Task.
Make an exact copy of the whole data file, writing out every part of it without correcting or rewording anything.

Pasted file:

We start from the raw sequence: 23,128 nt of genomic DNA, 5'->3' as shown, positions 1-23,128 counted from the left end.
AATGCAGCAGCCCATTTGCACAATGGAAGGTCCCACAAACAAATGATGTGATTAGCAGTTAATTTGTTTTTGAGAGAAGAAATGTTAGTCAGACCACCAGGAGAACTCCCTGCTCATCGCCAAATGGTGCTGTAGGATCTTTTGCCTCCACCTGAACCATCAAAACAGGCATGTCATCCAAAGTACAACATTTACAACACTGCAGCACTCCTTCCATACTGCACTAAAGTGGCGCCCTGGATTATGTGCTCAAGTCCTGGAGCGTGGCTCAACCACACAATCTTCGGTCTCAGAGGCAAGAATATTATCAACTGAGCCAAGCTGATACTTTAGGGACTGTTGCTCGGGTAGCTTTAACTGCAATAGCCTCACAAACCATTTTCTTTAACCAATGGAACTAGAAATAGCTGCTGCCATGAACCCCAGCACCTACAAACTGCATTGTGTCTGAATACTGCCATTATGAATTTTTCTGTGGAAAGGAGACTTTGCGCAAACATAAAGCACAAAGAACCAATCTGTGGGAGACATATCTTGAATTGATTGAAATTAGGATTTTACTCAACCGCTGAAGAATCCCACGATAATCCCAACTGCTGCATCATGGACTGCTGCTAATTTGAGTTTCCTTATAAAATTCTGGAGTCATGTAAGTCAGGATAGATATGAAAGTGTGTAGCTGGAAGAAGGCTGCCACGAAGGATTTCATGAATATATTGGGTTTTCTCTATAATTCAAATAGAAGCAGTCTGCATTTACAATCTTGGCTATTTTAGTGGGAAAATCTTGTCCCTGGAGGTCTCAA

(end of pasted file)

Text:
We start from the raw sequence: 23,128 nt of genomic DNA, 5'->3' as shown, positions 1-23,128 counted from the left end.
AATGCAGCAGCCCATTTGCACAATGGAAGGTCCCACAAACAAATGATGTGATTAGCAGTTAATTTGTTTTTGAGAGAAGAAATGTTAGTCAGACCACCAGGAGAACTCCCTGCTCATCGCCAAATGGTGCTGTAGGATCTTTTGCCTCCACCTGAACCATCAAAACAGGCATGTCATCCAAAGTACAACATTTACAACACTGCAGCACTCCTTCCATACTGCACTAAAGTGGCGCCCTGGATTATGTGCTCAAGTCCTGGAGCGTGGCTCAACCACACAATCTTCGGTCTCAGAGGCAAGAATATTATCAACTGAGCCAAGCTGATACTTTAGGGACTGTTGCTCGGGTAGCTTTAACTGCAATAGCCTCACAAACCATTTTCTTTAACCAATGGAACTAGAAATAGCTGCTGCCATGAACCCCAGCACCTACAAACTGCATTGTGTCTGAATACTGCCATTATGAATTTTTCTGTGGAAAGGAGACTTTGCGCAAACATAAAGCACAAAGAACCAATCTGTGGGAGACATATCTTGAATTGATTGAAATTAGGATTTTACTCAACCGCTGAAGAATCCCACGATAATCCCAACTGCTGCATCATGGACTGCTGCTAATTTGAGTTTCCTTATAAAATTCTGGAGTCATGTAAGTCAGGATAGATATGAAAGTGTGTAGCTGGAAGAAGGCTGCCACGAAGGATTTCATGAATATATTGGGTTTTCTCTATAATTCAAATAGAAGCAGTCTGCATTTACAATCTTGGCTATTTTAGTGGGAAAATCTTGTCCCTGGAGGTCTCAA